“There are two things school networks need to get right early: 1) a shared vision for what excellence looks like in schools, and 2) the supports needed to help educators realize that vision.”
Alex Hernandez thinks charter school networks are one of the most important developments of the last two decades. “Charter schools are answering the question: what can great public school systems look like at scale? In the best charter networks, there is a lot of coherence. All the adults are rowing in the same direction and different parts of the school program reinforce each other.”
Hernandez leads efforts to create new school networks for the Charter School Growth Fund.
Compared to voluntary affiliations of like-minded schools, Hernandez sees looser networks producing more variability and less value. “It’s hard to get good at anything if educators can’t agree on what is important. I don’t see truly great schools where each teacher closes the door and figures it all out for their own kids.”
At the top of his list of things good networks share is common expectations for what great teaching and learning looks like. Schools may have different philosophies. Success Academies (New York) deeply believes in conceptual math. STEM Prep (Los Angeles) preaches inquiry-based learning where students wrestle with questions and listen to fewer lectures. Valor Collegiate (Nashville) uses social-emotional learning to support deep academic exploration.
But these schools use different approaches to the same end: students are intellectually challenged and deeply engaged. Classroom conversations are vibrant. There are clear strategies to help students who need more support. “It’s comforting to think that all schools basically do a good job for kids,” says Hernandez, “but the truth is some schools and school networks are leaps and bounds better than others.”
“We love to say our schools will do project-based learning and let students move at their own pace and teach social-emotional skills, but getting good at any one of those things takes a massive investment to do well,” argues Hernandez.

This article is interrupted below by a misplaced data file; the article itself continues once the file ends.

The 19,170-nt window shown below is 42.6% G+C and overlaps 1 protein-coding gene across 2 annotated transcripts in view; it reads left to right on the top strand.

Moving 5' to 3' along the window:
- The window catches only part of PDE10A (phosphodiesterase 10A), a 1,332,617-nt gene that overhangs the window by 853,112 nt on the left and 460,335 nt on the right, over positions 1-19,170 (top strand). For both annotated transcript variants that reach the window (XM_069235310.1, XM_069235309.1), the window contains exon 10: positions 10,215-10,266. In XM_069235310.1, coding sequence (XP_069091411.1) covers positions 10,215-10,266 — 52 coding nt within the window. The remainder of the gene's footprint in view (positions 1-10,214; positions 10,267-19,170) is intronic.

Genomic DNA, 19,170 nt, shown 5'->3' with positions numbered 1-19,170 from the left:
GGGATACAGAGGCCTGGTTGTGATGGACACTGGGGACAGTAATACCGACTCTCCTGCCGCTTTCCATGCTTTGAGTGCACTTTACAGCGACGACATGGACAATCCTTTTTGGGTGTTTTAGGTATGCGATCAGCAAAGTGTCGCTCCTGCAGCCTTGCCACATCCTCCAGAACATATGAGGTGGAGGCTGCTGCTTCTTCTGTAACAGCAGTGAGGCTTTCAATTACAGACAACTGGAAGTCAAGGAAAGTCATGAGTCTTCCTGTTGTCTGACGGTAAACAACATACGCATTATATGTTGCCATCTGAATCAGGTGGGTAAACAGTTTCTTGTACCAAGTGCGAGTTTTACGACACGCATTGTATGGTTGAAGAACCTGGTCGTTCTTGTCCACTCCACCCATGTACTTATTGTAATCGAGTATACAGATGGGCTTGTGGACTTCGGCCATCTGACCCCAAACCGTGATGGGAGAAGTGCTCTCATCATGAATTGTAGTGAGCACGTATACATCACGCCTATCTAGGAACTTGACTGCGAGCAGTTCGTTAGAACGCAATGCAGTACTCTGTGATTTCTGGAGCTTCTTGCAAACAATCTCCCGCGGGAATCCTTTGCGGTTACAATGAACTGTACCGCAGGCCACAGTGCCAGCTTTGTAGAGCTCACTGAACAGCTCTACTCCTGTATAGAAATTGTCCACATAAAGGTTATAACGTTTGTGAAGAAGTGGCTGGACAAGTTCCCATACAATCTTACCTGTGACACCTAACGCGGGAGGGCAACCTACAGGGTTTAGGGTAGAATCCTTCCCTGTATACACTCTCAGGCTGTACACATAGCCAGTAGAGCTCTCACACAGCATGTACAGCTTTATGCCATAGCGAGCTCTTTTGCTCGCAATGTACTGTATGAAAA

Great networks make huge organizational investments to create these types of classroom experiences – it takes size to solve big problems in education. Hernandez says great networks often develop carefully-sequenced curricula, record videos of excellent instruction, curate thought-provoking readings, develop questions that encourage students to think deeply, create assessments that set a high bar for learning, and train teachers on specific classroom moves, among other supports.
While Hernandez sees the best networks getting tighter, it feels less oppressive than the scripted, managed instruction regimes of the last decade. The purpose-built networks in his portfolio are well engineered systems. “In our best networks, expert teachers are distilling resources and practices that have produced great outcomes,” says Hernandez, “and then these resources are refined as teachers across the network use them and provide feedback.” Teaching roles are intellectually demanding but, like doctors in a health care system, the moral authority of best practice and proven success is recognized.
Contrary to a common meme these days, Hernandez doesn’t think we can assume that if we just leave teachers alone they’ll figure out how to personalize learning for 30 kids. “Teachers cannot be experts in everything. If we are serious about personalization, there are a whole bunch of other things we need to take off of teachers’ plates. It takes a lot of time to intellectually prepare for a lesson and think through how each student will respond.”
Learning platforms provide the infrastructure for innovation
Just like charter school networks build infrastructure to support great classrooms, they also are building infrastructure to support innovation.